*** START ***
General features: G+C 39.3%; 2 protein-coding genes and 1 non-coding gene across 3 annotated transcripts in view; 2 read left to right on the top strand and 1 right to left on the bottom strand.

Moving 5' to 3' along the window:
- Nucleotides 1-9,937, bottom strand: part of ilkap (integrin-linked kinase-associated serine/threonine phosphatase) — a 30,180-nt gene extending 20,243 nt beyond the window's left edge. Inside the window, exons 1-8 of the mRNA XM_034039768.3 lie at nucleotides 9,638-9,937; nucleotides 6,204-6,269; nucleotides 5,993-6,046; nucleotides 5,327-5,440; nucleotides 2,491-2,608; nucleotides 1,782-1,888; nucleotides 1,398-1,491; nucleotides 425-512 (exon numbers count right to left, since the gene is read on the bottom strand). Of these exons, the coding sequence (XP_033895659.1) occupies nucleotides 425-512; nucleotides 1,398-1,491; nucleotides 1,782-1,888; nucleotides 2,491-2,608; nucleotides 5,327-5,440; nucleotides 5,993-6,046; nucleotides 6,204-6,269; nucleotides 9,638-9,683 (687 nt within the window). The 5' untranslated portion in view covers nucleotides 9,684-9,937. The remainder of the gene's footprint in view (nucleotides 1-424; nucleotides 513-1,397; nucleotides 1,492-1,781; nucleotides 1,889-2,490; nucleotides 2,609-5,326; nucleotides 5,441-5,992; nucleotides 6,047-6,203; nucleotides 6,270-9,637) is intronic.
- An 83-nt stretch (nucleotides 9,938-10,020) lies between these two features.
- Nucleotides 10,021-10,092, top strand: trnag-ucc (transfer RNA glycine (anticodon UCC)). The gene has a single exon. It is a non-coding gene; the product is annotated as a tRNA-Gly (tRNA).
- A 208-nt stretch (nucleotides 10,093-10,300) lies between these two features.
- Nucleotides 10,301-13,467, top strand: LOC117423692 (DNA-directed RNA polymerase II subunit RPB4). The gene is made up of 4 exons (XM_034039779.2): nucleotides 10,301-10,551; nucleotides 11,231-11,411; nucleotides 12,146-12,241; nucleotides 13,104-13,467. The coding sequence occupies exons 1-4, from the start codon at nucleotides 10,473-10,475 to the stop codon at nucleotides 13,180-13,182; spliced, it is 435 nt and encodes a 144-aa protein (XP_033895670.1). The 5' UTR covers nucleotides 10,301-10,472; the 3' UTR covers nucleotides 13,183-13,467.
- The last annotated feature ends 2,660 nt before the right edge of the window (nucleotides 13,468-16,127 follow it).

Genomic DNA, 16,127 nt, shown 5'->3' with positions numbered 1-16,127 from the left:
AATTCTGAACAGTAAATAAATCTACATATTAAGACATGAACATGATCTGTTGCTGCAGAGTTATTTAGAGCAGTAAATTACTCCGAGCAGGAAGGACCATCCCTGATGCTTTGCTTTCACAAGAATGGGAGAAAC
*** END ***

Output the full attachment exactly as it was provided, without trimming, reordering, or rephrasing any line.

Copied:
General features: G+C 39.3%; 2 protein-coding genes and 1 non-coding gene across 3 annotated transcripts in view; 2 read left to right on the top strand and 1 right to left on the bottom strand.

Moving 5' to 3' along the window:
- Nucleotides 1-9,937, bottom strand: part of ilkap (integrin-linked kinase-associated serine/threonine phosphatase) — a 30,180-nt gene extending 20,243 nt beyond the window's left edge. Inside the window, exons 1-8 of the mRNA XM_034039768.3 lie at nucleotides 9,638-9,937; nucleotides 6,204-6,269; nucleotides 5,993-6,046; nucleotides 5,327-5,440; nucleotides 2,491-2,608; nucleotides 1,782-1,888; nucleotides 1,398-1,491; nucleotides 425-512 (exon numbers count right to left, since the gene is read on the bottom strand). Of these exons, the coding sequence (XP_033895659.1) occupies nucleotides 425-512; nucleotides 1,398-1,491; nucleotides 1,782-1,888; nucleotides 2,491-2,608; nucleotides 5,327-5,440; nucleotides 5,993-6,046; nucleotides 6,204-6,269; nucleotides 9,638-9,683 (687 nt within the window). The 5' untranslated portion in view covers nucleotides 9,684-9,937. The remainder of the gene's footprint in view (nucleotides 1-424; nucleotides 513-1,397; nucleotides 1,492-1,781; nucleotides 1,889-2,490; nucleotides 2,609-5,326; nucleotides 5,441-5,992; nucleotides 6,047-6,203; nucleotides 6,270-9,637) is intronic.
- An 83-nt stretch (nucleotides 9,938-10,020) lies between these two features.
- Nucleotides 10,021-10,092, top strand: trnag-ucc (transfer RNA glycine (anticodon UCC)). The gene has a single exon. It is a non-coding gene; the product is annotated as a tRNA-Gly (tRNA).
- A 208-nt stretch (nucleotides 10,093-10,300) lies between these two features.
- Nucleotides 10,301-13,467, top strand: LOC117423692 (DNA-directed RNA polymerase II subunit RPB4). The gene is made up of 4 exons (XM_034039779.2): nucleotides 10,301-10,551; nucleotides 11,231-11,411; nucleotides 12,146-12,241; nucleotides 13,104-13,467. The coding sequence occupies exons 1-4, from the start codon at nucleotides 10,473-10,475 to the stop codon at nucleotides 13,180-13,182; spliced, it is 435 nt and encodes a 144-aa protein (XP_033895670.1). The 5' UTR covers nucleotides 10,301-10,472; the 3' UTR covers nucleotides 13,183-13,467.
- The last annotated feature ends 2,660 nt before the right edge of the window (nucleotides 13,468-16,127 follow it).

Genomic DNA, 16,127 nt, shown 5'->3' with positions numbered 1-16,127 from the left:
AATTCTGAACAGTAAATAAATCTACATATTAAGACATGAACATGATCTGTTGCTGCAGAGTTATTTAGAGCAGTAAATTACTCCGAGCAGGAAGGACCATCCCTGATGCTTTGCTTTCACAAGAATGGGAGAAAC